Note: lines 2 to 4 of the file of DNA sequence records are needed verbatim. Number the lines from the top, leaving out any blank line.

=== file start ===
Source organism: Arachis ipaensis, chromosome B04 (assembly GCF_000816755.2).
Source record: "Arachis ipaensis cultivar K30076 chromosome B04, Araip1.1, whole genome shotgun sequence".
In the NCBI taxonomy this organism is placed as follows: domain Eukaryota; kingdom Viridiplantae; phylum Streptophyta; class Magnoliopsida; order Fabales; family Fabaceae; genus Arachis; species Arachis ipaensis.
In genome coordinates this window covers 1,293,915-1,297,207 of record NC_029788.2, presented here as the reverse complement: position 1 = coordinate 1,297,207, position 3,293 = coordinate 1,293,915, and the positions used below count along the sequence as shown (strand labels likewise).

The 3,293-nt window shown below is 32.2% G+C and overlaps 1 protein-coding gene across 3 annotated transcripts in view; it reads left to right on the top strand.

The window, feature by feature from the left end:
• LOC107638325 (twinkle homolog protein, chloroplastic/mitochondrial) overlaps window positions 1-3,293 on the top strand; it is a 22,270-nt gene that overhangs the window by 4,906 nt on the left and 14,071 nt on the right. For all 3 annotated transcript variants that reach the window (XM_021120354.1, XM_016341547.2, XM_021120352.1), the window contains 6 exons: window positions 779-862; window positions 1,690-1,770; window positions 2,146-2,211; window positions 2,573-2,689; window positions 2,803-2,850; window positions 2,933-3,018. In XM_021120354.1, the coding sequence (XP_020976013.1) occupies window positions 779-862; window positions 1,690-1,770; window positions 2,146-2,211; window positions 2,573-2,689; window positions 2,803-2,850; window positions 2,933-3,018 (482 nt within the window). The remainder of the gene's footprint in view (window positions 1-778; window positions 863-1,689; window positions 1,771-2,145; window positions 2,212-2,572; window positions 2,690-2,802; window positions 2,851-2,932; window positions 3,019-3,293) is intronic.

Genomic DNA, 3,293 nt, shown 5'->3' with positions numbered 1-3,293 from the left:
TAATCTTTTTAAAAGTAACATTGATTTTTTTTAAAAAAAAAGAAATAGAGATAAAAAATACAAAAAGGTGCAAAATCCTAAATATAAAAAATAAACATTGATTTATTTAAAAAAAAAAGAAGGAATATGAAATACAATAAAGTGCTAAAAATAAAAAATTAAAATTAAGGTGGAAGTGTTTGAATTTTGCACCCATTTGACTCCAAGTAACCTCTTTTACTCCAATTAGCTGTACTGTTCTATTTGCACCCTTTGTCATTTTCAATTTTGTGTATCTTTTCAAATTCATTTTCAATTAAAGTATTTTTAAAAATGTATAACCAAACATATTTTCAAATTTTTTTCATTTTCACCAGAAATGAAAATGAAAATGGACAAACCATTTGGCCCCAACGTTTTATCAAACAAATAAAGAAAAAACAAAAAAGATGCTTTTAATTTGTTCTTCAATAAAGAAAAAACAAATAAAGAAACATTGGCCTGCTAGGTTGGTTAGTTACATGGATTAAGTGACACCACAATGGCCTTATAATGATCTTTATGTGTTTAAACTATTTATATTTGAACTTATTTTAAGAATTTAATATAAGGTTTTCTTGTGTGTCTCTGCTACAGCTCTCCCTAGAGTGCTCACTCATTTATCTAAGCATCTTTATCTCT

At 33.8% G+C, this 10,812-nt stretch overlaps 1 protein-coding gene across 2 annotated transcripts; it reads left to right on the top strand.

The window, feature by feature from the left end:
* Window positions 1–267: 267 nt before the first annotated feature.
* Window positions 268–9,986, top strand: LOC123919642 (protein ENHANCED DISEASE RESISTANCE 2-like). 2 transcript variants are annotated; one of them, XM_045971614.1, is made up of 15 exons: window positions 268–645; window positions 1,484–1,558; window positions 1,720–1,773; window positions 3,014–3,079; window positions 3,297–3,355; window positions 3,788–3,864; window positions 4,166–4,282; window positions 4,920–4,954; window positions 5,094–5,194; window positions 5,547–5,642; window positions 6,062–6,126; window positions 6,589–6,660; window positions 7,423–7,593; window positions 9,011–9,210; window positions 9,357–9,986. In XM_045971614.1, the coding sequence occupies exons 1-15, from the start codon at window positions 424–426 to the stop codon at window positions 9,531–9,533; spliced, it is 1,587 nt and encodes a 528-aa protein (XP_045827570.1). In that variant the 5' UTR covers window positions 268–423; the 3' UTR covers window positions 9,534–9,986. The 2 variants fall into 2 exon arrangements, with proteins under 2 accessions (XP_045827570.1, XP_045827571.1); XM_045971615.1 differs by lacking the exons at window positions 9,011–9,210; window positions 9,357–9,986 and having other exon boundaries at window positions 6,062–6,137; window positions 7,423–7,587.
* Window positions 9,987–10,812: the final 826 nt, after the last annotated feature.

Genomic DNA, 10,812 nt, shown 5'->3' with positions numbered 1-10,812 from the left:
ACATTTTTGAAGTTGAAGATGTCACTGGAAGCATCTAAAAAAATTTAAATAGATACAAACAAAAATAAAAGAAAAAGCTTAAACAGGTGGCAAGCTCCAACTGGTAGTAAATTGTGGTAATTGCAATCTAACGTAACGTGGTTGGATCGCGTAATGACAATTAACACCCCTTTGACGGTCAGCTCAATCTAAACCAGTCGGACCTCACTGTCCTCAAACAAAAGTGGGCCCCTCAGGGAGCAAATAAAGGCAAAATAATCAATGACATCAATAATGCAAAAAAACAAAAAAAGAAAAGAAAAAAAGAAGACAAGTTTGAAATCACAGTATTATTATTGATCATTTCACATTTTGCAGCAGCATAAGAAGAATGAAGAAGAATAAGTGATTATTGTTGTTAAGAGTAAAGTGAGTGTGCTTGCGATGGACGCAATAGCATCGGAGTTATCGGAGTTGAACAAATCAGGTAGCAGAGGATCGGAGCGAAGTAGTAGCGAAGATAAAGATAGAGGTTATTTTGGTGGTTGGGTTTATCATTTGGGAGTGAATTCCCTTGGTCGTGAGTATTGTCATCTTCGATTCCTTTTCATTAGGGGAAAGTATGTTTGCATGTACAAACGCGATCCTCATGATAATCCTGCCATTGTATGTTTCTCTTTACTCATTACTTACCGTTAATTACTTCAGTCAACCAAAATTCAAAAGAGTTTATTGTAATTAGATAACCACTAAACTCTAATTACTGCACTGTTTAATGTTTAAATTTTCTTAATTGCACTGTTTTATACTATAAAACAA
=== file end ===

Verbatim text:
Source record: "Arachis ipaensis cultivar K30076 chromosome B04, Araip1.1, whole genome shotgun sequence".
In the NCBI taxonomy this organism is placed as follows: domain Eukaryota; kingdom Viridiplantae; phylum Streptophyta; class Magnoliopsida; order Fabales; family Fabaceae; genus Arachis; species Arachis ipaensis.
In genome coordinates this window covers 1,293,915-1,297,207 of record NC_029788.2, presented here as the reverse complement: position 1 = coordinate 1,297,207, position 3,293 = coordinate 1,293,915, and the positions used below count along the sequence as shown (strand labels likewise).